· Respect that students may have non-academic responsibilities by allowing reasonable time for advisees to prepare requested materials, and by not requiring that a student continue to provide a service (e.g., teaching, mentoring of other students, etc.) beyond departmental norms, potentially hindering their progress to completion of the degree.
Advance Enrollment for Autumn and Spring semesters takes place during each preceding semester. It is essential for all continuing students to consult with their Advisor during this period to formalize the choice of courses for the next semester and to register online during the individual window of enrollment.
Prior to each enrollment period, descriptions of the courses to be offered in the upcoming semester will be made available to students and faculty Advisors via email and/or on the departmental web page. Students and Advisors should also consult the list of all graduate courses being taught during the entire academic year (circulated via email the previous spring), in order for students to make curricular decisions that ensure their progress toward their degree. By the end of the first and second years of graduate studies, a plan for the remaining curriculum should be on file with the Advisor. This Curriculum Plan is subject to change whenever necessary, but a final revision must be in the hands of the Director of Graduate Studies no later than the filing of the Application to Graduate form, in the case of students that wish to apply for an M.A., and no later than the end of the first week of the semester of the Candidacy Examination.
Students are responsible for enrolling for courses in a timely manner to avoid course cancellations and/or to incur late registration fees. Important deadlines for enrollment are listed in detail on this Enrollment Deadlines [PDF].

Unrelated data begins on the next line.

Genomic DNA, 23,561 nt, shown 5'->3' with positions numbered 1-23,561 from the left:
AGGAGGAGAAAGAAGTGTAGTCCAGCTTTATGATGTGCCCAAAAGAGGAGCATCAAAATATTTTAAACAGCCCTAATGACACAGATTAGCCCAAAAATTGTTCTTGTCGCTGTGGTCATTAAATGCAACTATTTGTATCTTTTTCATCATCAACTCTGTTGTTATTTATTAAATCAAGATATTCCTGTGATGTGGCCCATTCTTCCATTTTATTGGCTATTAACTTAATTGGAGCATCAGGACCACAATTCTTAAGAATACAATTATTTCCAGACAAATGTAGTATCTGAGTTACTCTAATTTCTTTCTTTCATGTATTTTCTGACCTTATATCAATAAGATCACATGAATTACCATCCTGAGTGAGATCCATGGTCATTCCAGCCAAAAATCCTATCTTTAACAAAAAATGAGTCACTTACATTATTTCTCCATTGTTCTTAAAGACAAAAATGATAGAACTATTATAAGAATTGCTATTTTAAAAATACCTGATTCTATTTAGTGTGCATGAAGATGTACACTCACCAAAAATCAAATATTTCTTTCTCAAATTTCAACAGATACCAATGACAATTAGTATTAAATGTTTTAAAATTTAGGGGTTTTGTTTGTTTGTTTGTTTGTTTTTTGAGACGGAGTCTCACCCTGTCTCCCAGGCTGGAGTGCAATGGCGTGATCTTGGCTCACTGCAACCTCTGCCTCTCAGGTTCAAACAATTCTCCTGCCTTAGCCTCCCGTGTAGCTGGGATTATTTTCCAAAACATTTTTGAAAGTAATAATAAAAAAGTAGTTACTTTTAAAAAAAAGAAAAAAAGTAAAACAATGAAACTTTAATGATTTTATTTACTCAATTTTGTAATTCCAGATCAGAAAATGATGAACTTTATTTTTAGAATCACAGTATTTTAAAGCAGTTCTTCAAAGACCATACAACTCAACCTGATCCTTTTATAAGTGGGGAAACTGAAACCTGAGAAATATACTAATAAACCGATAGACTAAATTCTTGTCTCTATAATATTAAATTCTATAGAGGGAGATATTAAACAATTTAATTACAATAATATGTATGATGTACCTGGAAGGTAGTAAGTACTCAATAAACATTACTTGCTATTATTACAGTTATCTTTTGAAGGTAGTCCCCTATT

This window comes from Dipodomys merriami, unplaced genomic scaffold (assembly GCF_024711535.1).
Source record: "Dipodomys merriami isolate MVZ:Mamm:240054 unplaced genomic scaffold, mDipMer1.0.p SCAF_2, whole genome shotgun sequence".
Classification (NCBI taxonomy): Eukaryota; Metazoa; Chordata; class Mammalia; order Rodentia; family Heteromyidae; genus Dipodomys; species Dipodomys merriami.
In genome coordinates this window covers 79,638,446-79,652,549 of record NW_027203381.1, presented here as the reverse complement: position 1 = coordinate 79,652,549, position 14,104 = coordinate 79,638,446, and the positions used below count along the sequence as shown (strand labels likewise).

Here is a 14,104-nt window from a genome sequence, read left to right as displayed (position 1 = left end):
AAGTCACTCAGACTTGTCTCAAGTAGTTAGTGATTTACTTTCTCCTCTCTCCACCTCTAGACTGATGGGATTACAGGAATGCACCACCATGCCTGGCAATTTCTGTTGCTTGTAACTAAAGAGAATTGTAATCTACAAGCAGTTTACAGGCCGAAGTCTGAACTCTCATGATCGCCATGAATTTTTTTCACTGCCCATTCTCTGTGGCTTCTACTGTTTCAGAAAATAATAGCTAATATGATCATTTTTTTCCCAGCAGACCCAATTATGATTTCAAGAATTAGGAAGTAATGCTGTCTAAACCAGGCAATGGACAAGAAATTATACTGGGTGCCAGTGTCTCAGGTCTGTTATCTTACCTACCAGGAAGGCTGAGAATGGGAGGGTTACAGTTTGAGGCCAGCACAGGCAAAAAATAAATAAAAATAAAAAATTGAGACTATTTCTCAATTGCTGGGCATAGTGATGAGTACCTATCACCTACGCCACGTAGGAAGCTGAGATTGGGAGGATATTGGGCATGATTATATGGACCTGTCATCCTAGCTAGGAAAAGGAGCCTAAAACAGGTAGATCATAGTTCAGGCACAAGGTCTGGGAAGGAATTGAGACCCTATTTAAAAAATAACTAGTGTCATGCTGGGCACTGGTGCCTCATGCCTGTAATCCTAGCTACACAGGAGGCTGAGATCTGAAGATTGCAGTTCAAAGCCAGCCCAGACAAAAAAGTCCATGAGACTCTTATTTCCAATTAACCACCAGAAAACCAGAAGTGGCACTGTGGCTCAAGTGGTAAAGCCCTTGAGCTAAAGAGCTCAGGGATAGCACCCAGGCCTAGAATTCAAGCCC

Except for the special circumstances to be noted, the Department requires all GTAs to register each semester for a minimum of three courses that carry graduate credit and that count toward the degree sought. As stipulated by the rules of the Graduate School, the three courses together must total at least 8 hours. Students who are on a fellowship must register for a minimum of 12 graduate credit hours in order to maintain a full-time program.
During the semester of initial appointment, GTAs must register for Spanish 7801, College Teaching of Spanish and Portuguese. This course counts as one of their three courses.
All full-time graduate students are required to enroll each semester in a one credit-hour Colloquium course: Spanish 8894, for students in Iberian Studies, Latin American Cultural and Literary Studies, and Studies of the Portuguese-Speaking World, and Spanish 8893, for students in Hispanic Linguistics. The colloquium is a critical component of professional development through increased opportunities for exchange of ideas, exposure to new areas of interest and aspects of the profession, and public presentation of scholarly work. Attendance is generally required at no more than 6 colloquium meetings per semester, but instructors are encouraged to show flexibility for enrolled students taking their exams that semester. If students have reached the maximum enrollment (16 credit hours) through other coursework, they are not required to enroll in 8893/8894, but they are expected to attend the colloquium meetings to the extent possible.